The next step is to fill another form called ‘Form 15CA’ which can also be downloaded from the same website. The form must be filled and submitted online, after which a system acknowledgement number is automatically generated and displayed. The NRI must print out the filled undertaking of Form 15CA displaying the system-generated acknowledgement number and sign it.

The final step is to take the signed undertaking along with the CA certificate on Form 15CB to the bank where one has an NRO account. The concerned bank will check the forms and transfer the money abroad (up to $1 million in an FY). Apart from these forms, the bank will also ask for a copy of the sale document of the property. If the property has been inherited, the bank will ask for the Will copy, legal heir certificate, and death certificate of the person on whose death the property was inherited.

Another common doubt that NRIs who have been settled abroad for long and are out of touch with developments on the Indian real estate market have is

5. How does one verify whether an Indian property is legally compliant in all respects?

It is obviously very important for an NRI to pay attention to factors like the legitimacy of land, compliances to be followed during construction, environmental clearances, etc. at the time of a property purchase. As real estate is a state subject, laws may differ from state to state and there is, therefore, no one-size-fits-all response.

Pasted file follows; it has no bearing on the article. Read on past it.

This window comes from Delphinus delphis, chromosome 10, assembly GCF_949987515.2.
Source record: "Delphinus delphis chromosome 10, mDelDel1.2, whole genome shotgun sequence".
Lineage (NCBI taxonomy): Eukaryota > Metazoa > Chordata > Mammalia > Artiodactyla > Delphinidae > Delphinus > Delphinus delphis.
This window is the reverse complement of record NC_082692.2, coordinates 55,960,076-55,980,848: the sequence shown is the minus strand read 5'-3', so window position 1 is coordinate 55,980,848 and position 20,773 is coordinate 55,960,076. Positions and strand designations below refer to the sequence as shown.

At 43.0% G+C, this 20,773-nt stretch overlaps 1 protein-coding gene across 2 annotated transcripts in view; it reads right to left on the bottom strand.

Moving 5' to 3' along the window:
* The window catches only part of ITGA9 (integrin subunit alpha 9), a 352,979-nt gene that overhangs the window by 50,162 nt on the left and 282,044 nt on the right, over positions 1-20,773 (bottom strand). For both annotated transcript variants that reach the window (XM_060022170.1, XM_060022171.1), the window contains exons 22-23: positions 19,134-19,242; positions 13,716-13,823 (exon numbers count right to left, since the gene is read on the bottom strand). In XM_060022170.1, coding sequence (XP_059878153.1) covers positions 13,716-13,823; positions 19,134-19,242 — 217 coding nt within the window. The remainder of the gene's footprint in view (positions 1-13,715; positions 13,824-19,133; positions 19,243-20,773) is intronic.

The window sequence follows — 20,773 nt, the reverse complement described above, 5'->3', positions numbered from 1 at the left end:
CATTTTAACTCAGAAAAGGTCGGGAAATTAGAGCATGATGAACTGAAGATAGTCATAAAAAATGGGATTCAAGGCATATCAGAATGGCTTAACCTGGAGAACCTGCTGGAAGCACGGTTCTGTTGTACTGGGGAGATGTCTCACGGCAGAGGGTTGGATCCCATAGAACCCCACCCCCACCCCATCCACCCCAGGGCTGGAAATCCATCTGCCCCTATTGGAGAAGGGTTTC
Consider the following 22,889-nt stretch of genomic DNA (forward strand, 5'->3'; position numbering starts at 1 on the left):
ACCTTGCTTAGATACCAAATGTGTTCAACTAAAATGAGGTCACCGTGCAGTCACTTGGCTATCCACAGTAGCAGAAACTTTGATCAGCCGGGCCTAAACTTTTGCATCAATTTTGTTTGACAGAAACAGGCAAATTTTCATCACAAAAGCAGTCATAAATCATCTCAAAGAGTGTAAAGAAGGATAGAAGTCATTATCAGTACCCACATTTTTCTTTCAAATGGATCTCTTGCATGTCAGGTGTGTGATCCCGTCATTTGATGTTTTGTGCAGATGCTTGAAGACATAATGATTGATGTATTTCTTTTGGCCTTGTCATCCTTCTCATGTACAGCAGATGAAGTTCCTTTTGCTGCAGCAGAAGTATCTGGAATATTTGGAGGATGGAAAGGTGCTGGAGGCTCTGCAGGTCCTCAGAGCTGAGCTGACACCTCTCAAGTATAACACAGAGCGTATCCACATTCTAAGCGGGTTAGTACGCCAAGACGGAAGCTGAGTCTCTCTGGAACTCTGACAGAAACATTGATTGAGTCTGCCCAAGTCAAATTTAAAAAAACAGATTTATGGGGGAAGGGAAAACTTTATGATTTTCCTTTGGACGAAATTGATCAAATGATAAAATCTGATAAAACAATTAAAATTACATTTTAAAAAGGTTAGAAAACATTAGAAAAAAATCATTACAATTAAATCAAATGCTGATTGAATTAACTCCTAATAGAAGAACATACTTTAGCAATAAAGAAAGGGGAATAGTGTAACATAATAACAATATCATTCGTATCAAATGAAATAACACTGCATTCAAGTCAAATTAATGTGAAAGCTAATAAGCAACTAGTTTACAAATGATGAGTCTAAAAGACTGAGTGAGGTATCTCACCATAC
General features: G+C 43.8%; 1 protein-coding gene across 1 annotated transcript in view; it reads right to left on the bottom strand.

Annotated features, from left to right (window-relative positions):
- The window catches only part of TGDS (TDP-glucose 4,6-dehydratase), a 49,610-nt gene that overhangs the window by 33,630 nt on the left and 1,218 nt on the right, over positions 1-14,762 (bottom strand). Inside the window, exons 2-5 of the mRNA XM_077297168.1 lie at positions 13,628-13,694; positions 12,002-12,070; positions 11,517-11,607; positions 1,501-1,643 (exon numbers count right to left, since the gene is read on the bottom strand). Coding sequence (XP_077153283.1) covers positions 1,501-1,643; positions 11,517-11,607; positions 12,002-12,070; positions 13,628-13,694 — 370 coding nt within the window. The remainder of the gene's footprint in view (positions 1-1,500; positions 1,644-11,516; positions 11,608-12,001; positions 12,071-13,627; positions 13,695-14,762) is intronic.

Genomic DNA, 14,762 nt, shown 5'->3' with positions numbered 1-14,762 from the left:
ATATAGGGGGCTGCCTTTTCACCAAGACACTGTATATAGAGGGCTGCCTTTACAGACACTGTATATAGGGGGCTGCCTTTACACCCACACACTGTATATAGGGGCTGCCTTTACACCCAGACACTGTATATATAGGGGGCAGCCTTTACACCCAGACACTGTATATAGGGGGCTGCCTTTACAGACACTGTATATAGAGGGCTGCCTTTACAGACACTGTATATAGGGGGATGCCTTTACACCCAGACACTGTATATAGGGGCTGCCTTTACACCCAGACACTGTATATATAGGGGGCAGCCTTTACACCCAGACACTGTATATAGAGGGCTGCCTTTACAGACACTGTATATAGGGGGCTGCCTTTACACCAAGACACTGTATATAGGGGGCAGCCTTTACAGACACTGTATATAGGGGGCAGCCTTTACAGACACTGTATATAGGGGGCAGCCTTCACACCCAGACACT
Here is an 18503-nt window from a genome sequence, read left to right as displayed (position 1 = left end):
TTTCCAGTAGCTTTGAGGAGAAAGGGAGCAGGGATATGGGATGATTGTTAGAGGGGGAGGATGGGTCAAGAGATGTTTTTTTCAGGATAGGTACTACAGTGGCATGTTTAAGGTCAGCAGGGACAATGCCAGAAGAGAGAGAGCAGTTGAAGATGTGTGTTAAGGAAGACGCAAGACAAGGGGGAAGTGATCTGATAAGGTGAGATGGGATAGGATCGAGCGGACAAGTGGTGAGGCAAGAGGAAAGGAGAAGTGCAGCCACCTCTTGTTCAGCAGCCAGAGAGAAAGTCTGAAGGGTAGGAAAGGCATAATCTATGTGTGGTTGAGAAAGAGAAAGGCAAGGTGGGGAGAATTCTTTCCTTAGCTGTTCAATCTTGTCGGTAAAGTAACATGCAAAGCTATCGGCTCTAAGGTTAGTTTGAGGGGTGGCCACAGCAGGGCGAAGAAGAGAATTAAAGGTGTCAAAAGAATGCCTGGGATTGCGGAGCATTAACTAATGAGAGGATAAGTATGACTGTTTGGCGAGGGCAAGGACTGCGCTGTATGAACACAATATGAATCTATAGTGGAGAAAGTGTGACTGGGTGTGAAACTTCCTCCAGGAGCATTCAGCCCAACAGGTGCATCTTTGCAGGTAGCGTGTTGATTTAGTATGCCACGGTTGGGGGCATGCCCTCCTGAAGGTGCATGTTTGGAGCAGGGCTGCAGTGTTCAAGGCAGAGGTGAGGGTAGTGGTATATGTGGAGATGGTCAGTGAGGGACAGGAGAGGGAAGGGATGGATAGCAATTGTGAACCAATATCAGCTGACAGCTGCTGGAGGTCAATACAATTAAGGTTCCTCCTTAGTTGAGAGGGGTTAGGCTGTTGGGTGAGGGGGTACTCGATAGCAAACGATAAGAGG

Before buying such a property, the NRI should ideally consult a lawyer to examine all the legal documents and verify their authenticity. They must also check whether the project is registered under the respective state RERA and whether or not it is fully RERA-compliant. However, many Indian states and Union Territories still do not have a functional RERA website, and this is where the services of a reputed real estate consultancy can be invaluable to save on time and effort, and ensure that all the boxes are ticked.

6. What is the jurisdiction of any dispute related to property investment in India?

It is not advisable for NRIs to file property dispute cases anywhere else other than the jurisdiction where the property is located. Only the court in that particular jurisdiction can try a property-related case.

Delays in the construction process beyond the extension period mentioned in the agreement fall under the purview of consumer courts concerning ‘deficiency in rendering of service’ under the Consumer Protection Act of 1986 if the project is not registered under state RERA. If project is registered under RERA, buyers can file a complaint against the builder under Section 31 of the regulation with the appointed regulatory authority within the respective state.

Interestingly, there may soon be a law in place in the state of Punjab to protect NRIs against property-related frauds. The state government is planning to bring the NRI Property Safeguards Act to resolve issues of NRI buyers effectively and transparently. An ombudsman for resolving issues would also be set up under the law. If this happens, it would indeed be a worthy precedent for other states to follow.